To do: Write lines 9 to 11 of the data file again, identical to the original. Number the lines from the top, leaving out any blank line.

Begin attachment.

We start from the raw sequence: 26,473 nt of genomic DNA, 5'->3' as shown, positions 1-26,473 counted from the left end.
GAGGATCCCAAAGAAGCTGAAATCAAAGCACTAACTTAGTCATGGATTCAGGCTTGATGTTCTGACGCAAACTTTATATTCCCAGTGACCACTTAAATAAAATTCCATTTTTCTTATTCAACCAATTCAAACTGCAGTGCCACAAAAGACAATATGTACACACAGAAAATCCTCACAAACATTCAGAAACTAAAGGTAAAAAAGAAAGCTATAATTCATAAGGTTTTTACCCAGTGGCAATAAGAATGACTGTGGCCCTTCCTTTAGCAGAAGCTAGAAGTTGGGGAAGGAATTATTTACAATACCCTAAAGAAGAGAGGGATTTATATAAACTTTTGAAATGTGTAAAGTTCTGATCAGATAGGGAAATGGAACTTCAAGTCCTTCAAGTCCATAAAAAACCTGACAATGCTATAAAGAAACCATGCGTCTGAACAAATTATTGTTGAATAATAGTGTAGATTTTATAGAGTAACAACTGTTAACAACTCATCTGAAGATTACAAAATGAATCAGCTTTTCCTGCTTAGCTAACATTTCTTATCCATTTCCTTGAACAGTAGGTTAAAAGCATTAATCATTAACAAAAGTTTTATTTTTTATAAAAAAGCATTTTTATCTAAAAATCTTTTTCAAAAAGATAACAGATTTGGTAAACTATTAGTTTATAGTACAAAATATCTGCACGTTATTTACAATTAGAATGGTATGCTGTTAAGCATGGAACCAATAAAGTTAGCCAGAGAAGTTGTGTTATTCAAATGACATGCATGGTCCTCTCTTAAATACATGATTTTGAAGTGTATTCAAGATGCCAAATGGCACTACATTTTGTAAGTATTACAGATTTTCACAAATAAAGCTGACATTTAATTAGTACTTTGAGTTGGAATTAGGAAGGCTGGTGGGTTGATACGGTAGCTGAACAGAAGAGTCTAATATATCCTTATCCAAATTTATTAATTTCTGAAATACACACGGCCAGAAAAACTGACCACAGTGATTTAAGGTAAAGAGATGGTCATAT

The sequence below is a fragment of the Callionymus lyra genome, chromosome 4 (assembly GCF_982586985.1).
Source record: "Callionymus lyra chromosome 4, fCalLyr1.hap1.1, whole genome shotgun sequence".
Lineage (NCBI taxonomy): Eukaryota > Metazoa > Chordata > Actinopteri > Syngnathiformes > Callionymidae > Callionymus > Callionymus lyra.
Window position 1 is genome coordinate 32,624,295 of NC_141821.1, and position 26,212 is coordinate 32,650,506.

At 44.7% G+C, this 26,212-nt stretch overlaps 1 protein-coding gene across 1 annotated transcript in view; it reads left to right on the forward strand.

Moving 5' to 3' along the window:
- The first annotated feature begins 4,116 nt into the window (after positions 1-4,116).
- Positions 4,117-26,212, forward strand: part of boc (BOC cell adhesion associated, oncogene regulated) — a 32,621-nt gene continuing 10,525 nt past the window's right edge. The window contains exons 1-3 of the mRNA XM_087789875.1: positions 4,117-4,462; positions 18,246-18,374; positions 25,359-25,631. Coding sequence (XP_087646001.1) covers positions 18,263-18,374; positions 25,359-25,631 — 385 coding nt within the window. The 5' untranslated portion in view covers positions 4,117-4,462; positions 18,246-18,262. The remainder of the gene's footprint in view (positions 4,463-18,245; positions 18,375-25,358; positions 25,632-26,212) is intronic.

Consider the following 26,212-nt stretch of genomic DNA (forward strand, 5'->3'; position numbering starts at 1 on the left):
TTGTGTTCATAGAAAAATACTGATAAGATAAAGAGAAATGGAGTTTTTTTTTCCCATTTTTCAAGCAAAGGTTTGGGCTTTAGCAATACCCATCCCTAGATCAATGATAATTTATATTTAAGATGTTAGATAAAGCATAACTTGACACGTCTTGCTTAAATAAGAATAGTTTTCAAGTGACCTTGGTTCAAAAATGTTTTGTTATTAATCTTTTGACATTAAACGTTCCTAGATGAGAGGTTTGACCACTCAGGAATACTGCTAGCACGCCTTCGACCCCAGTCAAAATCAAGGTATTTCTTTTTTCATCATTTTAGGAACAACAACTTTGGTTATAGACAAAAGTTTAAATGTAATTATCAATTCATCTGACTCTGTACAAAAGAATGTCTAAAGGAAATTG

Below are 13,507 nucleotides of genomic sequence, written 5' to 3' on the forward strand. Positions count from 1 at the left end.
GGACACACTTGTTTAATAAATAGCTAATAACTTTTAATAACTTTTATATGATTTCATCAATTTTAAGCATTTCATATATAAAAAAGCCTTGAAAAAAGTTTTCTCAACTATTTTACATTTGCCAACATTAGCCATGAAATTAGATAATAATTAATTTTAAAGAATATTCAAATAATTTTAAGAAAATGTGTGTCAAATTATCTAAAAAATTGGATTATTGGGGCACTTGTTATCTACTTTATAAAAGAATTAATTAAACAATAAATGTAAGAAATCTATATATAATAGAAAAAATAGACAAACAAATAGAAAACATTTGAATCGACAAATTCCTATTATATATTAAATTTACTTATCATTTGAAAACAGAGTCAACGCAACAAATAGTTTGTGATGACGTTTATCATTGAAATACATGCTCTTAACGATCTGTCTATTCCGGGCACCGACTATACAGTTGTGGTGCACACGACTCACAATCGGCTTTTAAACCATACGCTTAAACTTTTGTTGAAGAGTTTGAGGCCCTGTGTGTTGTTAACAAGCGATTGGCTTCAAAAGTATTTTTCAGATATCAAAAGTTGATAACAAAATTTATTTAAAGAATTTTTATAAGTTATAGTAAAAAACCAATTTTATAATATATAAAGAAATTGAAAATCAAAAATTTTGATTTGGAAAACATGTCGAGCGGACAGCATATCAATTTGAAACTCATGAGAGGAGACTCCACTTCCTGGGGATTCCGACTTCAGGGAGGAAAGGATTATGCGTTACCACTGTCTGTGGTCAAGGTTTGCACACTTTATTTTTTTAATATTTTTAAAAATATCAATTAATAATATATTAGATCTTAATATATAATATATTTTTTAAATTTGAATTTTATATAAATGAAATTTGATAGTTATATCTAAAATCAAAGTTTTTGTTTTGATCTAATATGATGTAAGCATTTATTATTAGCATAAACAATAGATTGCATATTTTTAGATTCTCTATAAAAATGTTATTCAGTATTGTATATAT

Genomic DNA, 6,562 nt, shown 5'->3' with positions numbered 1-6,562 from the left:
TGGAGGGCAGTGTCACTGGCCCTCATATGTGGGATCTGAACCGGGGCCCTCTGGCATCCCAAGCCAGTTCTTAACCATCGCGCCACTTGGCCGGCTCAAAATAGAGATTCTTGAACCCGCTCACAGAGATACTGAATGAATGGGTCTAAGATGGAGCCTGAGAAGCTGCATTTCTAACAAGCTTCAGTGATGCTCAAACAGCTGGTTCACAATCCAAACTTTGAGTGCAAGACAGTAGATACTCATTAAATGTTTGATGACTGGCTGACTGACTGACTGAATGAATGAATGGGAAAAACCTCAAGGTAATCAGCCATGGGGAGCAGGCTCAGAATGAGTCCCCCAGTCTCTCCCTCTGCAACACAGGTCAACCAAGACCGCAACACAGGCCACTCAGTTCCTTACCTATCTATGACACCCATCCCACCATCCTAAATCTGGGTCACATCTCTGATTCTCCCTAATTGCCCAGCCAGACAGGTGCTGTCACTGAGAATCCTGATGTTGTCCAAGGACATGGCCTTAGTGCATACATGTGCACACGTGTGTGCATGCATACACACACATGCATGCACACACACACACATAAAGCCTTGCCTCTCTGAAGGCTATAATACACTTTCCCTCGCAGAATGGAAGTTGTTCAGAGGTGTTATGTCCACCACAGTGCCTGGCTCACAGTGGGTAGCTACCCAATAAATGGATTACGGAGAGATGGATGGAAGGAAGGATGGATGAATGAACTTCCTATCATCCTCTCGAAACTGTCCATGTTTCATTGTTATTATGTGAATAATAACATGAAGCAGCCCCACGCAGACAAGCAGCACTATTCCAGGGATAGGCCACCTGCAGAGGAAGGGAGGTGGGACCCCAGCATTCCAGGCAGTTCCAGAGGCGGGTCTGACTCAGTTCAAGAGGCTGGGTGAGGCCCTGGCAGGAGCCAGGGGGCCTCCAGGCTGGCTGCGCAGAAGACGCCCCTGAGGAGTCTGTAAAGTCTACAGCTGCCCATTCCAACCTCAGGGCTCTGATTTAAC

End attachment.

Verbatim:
- The first annotated feature begins 4,116 nt into the window (after positions 1-4,116).
- Positions 4,117-26,212, forward strand: part of boc (BOC cell adhesion associated, oncogene regulated) — a 32,621-nt gene continuing 10,525 nt past the window's right edge. The window contains exons 1-3 of the mRNA XM_087789875.1: positions 4,117-4,462; positions 18,246-18,374; positions 25,359-25,631. Coding sequence (XP_087646001.1) covers positions 18,263-18,374; positions 25,359-25,631 — 385 coding nt within the window. The 5' untranslated portion in view covers positions 4,117-4,462; positions 18,246-18,262. The remainder of the gene's footprint in view (positions 4,463-18,245; positions 18,375-25,358; positions 25,632-26,212) is intronic.

Consider the following 26,212-nt stretch of genomic DNA (forward strand, 5'->3'; position numbering starts at 1 on the left):